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CCSO honors slain FMPD officer with Tacos & Tequila fundraiser

Post Date:09/12/2018 2:00 PM

David Miller paid for his son to attend the Southwest Florida Public Service Academy in 2015. Had he not paid, Officer Adam Jobbers-Miller would not have been able to afford it. And without that opportunity, the 29-year-old might not have gotten to pursue his dream career as a member of the Fort Myers Police Department.

Now thanks to a coordinated effort between the Collier County Sheriff’s Office and Tacos & Tequila Cantina, a handful of future public servants will receive academy training. A joint fundraising event earlier this summer raised $5,000 toward a scholarship fund in Jobbers-Miller’s name after he was shot on duty and died from his injuries in July. Tacos & Tequila matched the proceeds for a total of $10,000 toward the scholarship.

“It’s amazing what everyone’s done,” Miller said.

Attendance to the academy costs about $3,300. Academy Director Todd Everly said the $10,000 might be used to cover a student’s entire tuition or doled out to several students in smaller increments, but all recipients will be chosen based on need. Students who are being sponsored by an agency or who are receiving another type of loan, will not be eligible.

“This is for the men and women that are coming through, living in the garage at their mom’s home, or living in cars – and we have them,” Everly said. “We have them coming in and they’re just barely making enough dough, because they cannot work during that five-and-a-half-month period when they’re attending the academy.”

The fundraising event at Tacos & Tequila was organized in part by deputies in North Naples, including two CCSO members who attended the academy with Jobbers-Miller. Cpl. Katina Studzinski and Cpl. Nathalie Wilson said Jobbers-Miller was somewhat reserved during class, but was usually the upbeat one during physical training.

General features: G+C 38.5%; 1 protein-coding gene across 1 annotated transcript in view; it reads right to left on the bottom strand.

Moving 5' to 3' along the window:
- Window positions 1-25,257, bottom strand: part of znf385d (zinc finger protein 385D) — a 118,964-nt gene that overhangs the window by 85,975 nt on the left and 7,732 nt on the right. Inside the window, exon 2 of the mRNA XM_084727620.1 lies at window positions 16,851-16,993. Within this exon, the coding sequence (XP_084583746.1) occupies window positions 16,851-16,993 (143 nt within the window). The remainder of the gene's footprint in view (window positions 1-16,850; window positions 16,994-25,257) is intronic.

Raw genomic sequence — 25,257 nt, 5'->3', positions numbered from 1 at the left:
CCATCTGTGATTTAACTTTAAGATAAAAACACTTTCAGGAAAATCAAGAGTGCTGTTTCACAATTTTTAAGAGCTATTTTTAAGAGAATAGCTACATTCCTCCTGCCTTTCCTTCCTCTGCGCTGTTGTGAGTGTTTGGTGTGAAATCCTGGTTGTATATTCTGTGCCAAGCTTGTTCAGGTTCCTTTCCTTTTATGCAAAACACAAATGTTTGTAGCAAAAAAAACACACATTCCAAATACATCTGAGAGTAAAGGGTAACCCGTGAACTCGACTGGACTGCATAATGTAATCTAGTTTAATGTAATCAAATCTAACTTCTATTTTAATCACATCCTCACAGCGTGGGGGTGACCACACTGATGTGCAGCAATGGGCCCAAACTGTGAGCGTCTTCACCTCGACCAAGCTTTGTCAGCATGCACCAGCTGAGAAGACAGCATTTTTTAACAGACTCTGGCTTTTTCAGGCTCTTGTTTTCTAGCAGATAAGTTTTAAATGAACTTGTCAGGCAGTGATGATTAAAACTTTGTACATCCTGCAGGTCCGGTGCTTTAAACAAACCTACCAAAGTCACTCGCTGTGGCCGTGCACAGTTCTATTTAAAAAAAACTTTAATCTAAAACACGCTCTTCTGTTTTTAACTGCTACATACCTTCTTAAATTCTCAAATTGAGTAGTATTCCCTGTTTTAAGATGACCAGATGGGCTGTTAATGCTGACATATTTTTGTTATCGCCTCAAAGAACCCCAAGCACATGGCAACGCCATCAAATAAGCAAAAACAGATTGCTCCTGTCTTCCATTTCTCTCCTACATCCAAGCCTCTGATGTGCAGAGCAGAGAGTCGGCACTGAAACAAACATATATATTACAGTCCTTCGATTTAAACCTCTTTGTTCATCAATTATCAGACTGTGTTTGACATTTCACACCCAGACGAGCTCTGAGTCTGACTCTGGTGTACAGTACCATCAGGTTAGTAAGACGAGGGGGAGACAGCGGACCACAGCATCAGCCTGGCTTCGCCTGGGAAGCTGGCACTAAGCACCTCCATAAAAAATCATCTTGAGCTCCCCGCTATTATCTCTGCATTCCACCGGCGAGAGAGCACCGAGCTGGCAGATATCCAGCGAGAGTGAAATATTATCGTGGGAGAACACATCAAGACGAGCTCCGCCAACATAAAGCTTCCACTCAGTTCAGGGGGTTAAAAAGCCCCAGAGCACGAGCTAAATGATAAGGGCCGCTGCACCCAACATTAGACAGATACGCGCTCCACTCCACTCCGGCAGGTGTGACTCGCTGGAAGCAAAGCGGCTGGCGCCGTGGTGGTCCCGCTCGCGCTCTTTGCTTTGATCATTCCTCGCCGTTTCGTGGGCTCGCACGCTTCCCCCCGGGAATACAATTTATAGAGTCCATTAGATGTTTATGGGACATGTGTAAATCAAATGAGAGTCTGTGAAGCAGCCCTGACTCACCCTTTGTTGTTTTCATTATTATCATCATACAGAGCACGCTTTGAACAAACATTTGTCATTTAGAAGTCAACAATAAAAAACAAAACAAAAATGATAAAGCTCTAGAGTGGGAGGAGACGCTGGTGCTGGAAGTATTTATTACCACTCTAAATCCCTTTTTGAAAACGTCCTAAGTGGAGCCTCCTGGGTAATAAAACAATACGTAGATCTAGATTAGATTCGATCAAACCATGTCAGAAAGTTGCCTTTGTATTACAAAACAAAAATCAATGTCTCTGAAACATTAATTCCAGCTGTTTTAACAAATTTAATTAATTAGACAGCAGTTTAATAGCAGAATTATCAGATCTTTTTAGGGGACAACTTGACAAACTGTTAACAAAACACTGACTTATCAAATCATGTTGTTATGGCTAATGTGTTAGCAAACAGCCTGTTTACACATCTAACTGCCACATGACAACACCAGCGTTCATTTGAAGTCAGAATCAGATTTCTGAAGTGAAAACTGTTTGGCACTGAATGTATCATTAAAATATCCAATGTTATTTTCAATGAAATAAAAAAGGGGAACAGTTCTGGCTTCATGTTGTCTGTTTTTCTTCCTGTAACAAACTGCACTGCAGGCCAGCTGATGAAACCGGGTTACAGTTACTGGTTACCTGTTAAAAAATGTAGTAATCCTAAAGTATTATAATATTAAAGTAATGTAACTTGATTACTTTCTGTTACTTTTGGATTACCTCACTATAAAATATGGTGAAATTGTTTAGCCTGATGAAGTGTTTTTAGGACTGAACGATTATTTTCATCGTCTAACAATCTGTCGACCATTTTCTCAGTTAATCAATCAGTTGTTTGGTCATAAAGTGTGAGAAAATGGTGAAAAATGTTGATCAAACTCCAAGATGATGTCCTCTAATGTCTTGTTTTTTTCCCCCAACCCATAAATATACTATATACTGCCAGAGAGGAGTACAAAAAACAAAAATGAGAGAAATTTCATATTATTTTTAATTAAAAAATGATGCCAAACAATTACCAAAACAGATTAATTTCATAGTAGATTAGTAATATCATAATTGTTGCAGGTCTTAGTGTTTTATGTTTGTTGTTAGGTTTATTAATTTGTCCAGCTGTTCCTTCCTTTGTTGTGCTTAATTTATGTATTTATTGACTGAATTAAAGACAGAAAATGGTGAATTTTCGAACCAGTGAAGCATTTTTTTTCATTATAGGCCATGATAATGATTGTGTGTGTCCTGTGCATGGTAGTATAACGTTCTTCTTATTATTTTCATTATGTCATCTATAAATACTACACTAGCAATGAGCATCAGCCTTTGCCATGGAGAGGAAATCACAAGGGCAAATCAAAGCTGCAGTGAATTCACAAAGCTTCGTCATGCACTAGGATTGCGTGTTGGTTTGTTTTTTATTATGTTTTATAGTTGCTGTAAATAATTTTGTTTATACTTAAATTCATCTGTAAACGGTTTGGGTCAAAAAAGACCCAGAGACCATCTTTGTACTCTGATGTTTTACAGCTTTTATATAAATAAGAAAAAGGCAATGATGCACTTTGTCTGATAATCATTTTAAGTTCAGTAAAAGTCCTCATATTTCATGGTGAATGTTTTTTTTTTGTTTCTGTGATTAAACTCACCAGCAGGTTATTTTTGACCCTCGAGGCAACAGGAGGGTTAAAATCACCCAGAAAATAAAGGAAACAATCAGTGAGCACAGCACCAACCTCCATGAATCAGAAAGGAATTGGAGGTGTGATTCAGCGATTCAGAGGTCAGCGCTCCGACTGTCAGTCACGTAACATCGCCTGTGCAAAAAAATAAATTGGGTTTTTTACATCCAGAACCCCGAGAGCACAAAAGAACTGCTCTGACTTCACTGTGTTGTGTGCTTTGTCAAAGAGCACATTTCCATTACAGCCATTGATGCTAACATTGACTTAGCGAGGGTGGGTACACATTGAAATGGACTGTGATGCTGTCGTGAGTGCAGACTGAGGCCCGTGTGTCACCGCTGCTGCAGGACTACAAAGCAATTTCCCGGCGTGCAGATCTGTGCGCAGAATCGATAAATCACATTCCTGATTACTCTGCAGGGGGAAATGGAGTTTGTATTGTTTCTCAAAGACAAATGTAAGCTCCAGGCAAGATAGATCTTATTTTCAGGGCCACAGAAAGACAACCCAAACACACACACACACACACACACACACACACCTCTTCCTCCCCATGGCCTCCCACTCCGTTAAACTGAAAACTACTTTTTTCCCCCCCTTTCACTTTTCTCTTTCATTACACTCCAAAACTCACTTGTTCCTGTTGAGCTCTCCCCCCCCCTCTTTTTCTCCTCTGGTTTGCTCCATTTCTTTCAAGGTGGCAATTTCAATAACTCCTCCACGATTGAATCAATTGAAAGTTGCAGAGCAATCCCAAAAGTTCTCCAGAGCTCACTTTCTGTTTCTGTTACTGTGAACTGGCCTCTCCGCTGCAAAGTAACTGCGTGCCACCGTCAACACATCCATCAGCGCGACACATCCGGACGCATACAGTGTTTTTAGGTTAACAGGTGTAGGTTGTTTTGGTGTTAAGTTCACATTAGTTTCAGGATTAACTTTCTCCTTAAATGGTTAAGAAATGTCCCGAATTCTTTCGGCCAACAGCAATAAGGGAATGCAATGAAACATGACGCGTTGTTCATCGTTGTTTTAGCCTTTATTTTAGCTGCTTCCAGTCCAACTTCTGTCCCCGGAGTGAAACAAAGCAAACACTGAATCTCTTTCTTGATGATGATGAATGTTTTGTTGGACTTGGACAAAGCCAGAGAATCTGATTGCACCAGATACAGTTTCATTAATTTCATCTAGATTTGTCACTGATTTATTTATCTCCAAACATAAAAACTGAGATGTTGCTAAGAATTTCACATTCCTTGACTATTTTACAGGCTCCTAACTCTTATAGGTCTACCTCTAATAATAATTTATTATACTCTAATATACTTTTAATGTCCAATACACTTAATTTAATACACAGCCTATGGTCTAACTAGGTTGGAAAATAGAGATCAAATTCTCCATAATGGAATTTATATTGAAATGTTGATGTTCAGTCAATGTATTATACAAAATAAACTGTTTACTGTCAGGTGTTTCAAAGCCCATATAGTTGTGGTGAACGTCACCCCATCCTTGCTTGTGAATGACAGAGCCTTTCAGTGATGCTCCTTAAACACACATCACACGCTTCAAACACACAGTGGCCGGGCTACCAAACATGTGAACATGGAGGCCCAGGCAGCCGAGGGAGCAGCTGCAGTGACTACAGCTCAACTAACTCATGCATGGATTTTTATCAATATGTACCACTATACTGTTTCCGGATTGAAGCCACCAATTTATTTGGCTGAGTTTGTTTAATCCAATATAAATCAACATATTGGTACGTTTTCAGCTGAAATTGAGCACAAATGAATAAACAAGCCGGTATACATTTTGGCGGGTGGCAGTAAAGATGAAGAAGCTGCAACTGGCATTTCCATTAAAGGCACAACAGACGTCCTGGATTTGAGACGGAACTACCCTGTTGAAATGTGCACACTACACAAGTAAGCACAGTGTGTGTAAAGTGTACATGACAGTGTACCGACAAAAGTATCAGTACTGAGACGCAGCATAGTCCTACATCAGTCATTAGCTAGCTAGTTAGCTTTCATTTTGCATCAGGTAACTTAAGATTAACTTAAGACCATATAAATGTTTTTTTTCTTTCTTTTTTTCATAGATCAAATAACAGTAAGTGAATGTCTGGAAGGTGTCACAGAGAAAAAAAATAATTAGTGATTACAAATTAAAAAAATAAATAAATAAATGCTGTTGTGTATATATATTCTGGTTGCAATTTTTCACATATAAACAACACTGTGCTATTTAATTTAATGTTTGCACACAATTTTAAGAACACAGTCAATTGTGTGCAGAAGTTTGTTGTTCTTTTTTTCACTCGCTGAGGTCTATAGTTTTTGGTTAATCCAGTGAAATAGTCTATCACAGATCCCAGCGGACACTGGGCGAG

“We would be running a bridge and he would be the one to laugh about it,” Cpl. Studzinski said. “As bad as it was.”

Jobbers-Miller also once claimed that the pencil he used to take exams was a lucky one.

“There were a couple guys who struggled and he would stay after and help them. He gave his lucky pencil to this guy stressing out over one of the tests and he passed,” Cpl. Wilson said. “He would give you whatever you needed.”

Classmates in the academy updated each other in a group message when they learned Jobbers-Miller was shot by a fleeing suspect July 21. He died a week later. Only then did they also learn that he had become an officer in part because he has lost his brother to a drug overdose in New Jersey.

“He wanted to get drugs off the street. We all knew he was a firefighter up there, but he never made that part known,” Cpl. Studzinski said. “He never really wanted to be the center of attention.”

Deputies presented representatives from the academy with the $10,000 check at the Tacos & Tequila in the Pavilion shopping center Wednesday morning. Jobbers-Miller’s parents, David and Patricia, and his fiancée Jamie were in attendance as well as officers from local law enforcement agencies and Sheriff Kevin Rambosk.

“Hopefully it motivates someone to do what he wanted to do,” Cpl. Wilson said.

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